Q: Is it legal for my landlord to be forcing us to pay two different utility companies? We were only told about electric
When my fiancé and I moved into our apartment in October we were told we only had to pay electric. Fast forward to December and we get another utility company bill demanding we pay for sewer, gas (I have a boiler in my basement), and water. We were never told about it and now we are getting charged roughly $900 a month which is way more than we can afford (this is that ONE utility company combined with our rent) on top of the electric we have to pay. It was never said to us that we had to pay it, and as far as I can tell it’s not in our lease either. So we didn’t pay it once because of hospital bills and we got a note saying we would be evicted if we didn’t. So we paid them then our electric got turned off because we couldn’t afford the rent, and both utilities. Is it legal for them to charge us for those if we weren’t told about it?
A: Landlord-tenant relations in Wisconsin are regulated by Wis. Stat. ch. 704, and Wis. Adm. Code ch. ATCP 134.
Utility charges (ATCP 134.04(3))
Landlords often require tenants to pay the utility
charges separate from the rent. Before deciding
to rent a specific unit, it is important for a tenant
to know whether or not the utility charges are
included in the rent. A tenant needs this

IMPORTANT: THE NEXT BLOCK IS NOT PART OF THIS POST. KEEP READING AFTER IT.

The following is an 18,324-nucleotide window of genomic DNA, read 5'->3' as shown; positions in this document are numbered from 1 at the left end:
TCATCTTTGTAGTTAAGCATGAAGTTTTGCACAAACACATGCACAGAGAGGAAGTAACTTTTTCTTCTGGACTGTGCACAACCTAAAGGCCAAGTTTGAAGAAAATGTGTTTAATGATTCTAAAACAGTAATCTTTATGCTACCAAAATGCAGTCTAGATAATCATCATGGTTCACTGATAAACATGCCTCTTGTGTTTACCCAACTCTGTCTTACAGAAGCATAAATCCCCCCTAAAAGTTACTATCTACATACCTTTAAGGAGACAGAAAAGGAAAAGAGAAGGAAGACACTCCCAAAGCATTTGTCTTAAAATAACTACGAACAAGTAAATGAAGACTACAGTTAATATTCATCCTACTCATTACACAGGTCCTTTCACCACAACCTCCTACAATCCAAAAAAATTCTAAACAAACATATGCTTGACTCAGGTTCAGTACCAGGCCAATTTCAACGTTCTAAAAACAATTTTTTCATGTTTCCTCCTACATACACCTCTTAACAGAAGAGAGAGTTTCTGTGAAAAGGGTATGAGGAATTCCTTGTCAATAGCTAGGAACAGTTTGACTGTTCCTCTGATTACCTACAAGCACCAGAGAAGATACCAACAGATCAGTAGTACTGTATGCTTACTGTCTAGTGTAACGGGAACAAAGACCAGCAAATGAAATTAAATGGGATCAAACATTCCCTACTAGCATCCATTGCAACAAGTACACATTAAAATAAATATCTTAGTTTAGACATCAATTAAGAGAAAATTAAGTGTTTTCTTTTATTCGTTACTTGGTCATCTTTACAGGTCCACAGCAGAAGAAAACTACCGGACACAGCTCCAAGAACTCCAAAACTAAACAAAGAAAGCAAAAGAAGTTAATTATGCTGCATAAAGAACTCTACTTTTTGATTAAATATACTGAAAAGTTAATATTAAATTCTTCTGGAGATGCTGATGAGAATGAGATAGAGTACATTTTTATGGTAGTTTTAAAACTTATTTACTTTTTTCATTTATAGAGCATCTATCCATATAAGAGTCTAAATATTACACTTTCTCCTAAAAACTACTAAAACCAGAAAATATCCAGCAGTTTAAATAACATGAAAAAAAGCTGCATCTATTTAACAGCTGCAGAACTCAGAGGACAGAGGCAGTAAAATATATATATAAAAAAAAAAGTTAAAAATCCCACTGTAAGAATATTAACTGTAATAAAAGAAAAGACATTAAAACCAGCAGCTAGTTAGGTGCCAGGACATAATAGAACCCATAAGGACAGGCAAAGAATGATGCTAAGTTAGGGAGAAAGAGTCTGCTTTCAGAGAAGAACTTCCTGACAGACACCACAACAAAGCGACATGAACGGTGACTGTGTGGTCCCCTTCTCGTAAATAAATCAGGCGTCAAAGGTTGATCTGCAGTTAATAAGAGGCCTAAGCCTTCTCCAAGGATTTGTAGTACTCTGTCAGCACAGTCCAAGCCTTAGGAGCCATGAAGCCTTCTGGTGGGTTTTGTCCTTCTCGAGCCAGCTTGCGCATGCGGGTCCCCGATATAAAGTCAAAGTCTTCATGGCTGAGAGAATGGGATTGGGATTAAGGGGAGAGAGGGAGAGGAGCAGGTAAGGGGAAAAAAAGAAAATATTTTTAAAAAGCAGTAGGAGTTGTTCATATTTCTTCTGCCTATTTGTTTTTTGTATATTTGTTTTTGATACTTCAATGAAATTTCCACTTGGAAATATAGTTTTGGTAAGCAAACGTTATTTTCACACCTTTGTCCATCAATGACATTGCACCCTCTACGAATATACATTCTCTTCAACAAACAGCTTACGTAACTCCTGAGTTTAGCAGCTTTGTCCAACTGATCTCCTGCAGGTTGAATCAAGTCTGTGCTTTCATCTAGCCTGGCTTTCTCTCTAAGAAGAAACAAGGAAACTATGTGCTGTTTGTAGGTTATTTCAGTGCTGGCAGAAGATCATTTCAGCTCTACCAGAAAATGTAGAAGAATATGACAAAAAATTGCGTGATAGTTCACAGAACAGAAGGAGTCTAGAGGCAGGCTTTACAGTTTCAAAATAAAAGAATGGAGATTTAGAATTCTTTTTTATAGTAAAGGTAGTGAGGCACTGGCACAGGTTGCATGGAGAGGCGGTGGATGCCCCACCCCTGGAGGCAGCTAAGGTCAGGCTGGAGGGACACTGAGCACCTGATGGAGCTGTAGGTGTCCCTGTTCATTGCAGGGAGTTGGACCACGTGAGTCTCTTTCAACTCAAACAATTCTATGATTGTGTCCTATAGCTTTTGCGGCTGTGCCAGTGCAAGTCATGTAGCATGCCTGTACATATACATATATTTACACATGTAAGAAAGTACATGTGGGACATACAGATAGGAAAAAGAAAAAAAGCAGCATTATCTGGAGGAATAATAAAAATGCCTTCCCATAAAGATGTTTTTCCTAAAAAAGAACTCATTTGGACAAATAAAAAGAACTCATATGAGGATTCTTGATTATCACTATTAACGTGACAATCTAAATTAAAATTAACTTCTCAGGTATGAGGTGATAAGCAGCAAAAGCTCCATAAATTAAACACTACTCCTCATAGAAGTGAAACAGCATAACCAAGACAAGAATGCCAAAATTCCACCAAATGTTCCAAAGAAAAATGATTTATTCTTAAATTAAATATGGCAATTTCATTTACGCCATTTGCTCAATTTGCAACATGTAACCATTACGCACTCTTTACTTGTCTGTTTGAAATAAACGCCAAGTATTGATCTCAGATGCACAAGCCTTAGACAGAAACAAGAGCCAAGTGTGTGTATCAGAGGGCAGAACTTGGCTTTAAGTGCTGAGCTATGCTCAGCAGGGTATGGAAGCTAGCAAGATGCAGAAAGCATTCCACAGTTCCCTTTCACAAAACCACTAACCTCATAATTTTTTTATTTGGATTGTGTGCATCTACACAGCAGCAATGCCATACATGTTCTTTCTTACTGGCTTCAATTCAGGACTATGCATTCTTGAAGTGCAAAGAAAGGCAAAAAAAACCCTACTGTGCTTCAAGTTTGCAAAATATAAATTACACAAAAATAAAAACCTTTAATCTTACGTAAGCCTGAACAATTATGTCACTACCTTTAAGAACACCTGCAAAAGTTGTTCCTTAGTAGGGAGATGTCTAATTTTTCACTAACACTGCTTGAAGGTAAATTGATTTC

information so they can accurately determine the
total cost of renting the unit.
ATCP 134.04(3), provides that the landlord must
tell a prospective tenant if utility charges are not
included in the rent. The tenant must receive this
information before signing a rental agreement or
paying any money for an earnest money deposit
or security deposit.
If utility charges are not included in the rent and
individual dwelling units and common areas of
the building are not separately metered, the
landlord must tell the tenant how the costs for
utility services will be allocated among the
individual dwelling units.
ATCP 134.04(3) (3) Utility charges. If charges for water, heat or electricity are not included in the rent, the landlord shall disclose this fact to the tenant before entering into a rental agreement or accepting any earnest money or security deposit from the prospective tenant. If individual dwelling units and common areas are not separately metered, and if the charges are not included in the rent, the landlord shall disclose the basis on which charges for utility services will be allocated among individual dwelling units.
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